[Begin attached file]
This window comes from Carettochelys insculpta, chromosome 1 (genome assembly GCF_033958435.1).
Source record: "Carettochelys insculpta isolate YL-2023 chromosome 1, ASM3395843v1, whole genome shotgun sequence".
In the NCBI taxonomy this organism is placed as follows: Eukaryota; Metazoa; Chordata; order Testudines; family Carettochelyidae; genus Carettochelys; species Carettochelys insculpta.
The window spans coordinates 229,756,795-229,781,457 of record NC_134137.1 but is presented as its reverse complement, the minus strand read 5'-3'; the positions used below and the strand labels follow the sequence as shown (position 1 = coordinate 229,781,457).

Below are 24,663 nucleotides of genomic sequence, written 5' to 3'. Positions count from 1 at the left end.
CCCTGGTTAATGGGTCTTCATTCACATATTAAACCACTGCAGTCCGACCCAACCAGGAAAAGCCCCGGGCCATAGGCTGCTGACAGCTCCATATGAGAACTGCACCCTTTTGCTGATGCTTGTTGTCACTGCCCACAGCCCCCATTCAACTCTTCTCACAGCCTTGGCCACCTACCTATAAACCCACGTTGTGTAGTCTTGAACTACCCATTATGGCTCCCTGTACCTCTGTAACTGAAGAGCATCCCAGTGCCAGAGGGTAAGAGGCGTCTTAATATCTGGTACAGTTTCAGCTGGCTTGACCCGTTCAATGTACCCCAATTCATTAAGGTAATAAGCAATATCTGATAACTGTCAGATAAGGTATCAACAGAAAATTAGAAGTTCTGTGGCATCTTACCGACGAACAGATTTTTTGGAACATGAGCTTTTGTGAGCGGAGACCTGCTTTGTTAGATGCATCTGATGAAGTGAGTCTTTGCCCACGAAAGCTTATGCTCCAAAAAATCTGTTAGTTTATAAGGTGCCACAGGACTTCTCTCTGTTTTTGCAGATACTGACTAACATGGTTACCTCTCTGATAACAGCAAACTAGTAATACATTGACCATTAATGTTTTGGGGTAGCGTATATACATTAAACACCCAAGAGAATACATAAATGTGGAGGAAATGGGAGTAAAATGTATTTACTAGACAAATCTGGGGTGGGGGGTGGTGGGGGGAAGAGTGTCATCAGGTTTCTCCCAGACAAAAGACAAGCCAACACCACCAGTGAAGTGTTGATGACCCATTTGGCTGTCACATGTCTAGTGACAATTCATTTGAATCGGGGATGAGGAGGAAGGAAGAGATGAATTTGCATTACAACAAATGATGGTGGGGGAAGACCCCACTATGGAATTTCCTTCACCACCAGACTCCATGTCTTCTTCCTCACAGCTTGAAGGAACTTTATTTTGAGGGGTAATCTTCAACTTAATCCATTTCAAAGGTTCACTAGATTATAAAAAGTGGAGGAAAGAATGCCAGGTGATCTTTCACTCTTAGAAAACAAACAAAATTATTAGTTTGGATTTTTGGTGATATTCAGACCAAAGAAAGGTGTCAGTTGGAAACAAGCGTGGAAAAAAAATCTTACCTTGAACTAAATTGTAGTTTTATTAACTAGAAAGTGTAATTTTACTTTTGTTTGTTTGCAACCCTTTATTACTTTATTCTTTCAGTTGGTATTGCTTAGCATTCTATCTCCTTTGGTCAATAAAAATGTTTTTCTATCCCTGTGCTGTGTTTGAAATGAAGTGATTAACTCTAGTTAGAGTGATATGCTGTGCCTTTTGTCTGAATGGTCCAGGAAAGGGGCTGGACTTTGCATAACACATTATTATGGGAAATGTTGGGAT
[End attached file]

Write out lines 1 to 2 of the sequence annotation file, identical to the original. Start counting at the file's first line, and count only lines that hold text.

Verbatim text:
This window comes from Carettochelys insculpta, chromosome 1 (genome assembly GCF_033958435.1).
Source record: "Carettochelys insculpta isolate YL-2023 chromosome 1, ASM3395843v1, whole genome shotgun sequence".